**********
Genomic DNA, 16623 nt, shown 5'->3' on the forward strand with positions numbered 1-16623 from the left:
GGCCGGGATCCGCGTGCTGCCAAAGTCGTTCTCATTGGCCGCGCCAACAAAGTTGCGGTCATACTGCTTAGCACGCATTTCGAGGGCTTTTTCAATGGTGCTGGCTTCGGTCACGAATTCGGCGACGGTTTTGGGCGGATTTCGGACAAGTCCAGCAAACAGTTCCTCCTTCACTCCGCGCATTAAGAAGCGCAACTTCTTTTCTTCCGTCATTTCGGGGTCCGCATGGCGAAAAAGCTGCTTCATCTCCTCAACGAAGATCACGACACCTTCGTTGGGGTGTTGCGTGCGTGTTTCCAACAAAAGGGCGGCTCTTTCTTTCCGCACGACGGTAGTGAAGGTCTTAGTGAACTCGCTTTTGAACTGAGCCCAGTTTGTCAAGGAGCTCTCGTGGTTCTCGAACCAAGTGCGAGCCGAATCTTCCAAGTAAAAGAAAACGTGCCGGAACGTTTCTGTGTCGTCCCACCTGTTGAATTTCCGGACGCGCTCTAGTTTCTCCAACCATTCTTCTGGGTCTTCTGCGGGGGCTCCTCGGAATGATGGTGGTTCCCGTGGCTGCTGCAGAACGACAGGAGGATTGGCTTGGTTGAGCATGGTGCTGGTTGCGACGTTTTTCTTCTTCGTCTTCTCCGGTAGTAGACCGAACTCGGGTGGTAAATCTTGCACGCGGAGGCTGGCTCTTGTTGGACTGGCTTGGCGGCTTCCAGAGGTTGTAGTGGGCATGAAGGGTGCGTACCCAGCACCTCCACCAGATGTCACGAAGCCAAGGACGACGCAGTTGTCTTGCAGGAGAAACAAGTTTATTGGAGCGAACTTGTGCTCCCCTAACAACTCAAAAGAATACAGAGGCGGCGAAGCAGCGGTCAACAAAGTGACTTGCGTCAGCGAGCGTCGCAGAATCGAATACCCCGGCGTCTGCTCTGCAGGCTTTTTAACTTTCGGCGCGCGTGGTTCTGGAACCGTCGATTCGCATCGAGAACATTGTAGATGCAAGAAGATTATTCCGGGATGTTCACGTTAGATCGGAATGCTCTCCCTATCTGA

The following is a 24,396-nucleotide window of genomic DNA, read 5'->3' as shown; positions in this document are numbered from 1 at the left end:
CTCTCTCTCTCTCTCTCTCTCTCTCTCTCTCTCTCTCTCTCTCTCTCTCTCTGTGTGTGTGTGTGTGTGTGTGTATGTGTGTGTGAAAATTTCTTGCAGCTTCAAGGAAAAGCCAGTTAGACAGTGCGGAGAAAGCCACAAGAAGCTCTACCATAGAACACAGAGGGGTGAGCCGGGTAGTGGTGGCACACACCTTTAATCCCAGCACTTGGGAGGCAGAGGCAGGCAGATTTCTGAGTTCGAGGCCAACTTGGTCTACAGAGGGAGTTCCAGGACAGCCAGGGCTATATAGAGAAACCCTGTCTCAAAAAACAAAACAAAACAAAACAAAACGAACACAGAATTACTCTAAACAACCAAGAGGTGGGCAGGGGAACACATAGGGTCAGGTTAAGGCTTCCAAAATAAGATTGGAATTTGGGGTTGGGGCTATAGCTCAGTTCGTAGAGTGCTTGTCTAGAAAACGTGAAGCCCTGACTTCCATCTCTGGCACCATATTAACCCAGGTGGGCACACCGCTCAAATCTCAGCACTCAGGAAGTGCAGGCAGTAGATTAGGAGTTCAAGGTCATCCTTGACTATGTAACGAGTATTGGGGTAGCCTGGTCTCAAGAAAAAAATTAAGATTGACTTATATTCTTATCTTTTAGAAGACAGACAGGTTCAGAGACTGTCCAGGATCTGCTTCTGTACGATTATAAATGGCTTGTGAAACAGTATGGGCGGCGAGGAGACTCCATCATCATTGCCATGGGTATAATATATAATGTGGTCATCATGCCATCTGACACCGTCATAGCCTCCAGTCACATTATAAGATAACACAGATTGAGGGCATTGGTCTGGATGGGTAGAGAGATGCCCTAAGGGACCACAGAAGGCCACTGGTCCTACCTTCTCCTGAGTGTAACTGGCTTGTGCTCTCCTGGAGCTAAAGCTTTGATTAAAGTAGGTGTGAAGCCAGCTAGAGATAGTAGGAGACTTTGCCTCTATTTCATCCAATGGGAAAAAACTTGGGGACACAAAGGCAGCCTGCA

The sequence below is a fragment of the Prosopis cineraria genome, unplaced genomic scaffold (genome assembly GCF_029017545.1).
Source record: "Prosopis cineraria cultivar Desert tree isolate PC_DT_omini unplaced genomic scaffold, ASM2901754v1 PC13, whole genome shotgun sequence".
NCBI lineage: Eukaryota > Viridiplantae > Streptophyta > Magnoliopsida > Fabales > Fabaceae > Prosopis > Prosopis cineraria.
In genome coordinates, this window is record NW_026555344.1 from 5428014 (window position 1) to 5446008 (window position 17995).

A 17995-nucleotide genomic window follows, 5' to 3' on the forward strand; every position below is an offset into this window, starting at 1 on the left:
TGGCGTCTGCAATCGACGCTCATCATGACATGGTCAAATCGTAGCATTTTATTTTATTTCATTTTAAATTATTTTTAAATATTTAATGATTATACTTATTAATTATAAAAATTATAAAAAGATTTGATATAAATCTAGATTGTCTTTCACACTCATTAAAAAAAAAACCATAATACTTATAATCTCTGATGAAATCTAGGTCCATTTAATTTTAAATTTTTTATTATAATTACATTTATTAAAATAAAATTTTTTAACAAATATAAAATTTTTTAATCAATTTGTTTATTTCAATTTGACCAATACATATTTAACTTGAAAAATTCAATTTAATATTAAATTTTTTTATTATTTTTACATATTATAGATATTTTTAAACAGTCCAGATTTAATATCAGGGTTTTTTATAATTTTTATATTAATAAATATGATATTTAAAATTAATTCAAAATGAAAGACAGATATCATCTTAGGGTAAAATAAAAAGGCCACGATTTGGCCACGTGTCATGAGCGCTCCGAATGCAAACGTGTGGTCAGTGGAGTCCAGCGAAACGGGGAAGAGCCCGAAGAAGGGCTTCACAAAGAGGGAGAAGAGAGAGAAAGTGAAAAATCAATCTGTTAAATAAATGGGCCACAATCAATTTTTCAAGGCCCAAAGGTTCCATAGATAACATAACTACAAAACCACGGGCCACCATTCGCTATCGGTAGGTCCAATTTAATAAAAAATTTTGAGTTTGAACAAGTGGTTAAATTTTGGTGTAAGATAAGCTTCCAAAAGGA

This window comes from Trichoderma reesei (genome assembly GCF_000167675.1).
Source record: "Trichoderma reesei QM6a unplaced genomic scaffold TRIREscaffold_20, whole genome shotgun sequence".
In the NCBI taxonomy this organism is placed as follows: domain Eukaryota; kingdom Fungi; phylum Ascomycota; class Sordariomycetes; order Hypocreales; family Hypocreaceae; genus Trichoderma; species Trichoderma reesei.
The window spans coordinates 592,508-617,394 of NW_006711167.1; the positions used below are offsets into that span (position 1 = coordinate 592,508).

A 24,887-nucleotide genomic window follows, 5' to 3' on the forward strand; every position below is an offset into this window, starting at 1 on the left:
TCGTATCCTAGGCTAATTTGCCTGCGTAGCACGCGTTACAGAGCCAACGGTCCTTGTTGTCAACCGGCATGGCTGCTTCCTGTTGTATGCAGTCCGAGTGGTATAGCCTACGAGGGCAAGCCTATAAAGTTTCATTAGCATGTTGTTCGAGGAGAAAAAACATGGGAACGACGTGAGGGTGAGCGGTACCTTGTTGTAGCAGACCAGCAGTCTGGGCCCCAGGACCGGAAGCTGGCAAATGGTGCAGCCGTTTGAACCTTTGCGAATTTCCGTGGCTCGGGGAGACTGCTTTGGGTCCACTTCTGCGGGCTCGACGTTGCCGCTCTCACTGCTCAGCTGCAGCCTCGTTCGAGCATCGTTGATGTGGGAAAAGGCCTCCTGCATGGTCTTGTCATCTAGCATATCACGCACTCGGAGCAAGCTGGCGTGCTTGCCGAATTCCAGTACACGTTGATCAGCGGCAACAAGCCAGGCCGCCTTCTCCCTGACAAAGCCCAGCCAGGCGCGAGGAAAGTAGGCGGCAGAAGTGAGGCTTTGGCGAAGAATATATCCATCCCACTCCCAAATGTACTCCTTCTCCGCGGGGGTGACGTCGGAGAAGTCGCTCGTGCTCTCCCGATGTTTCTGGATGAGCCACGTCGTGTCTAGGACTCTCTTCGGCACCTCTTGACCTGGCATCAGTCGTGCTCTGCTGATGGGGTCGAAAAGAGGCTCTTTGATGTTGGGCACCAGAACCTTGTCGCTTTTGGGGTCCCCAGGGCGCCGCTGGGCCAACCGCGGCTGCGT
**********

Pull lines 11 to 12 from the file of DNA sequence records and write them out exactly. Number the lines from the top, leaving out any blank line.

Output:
This window comes from Trichoderma reesei (genome assembly GCF_000167675.1).
Source record: "Trichoderma reesei QM6a unplaced genomic scaffold TRIREscaffold_20, whole genome shotgun sequence".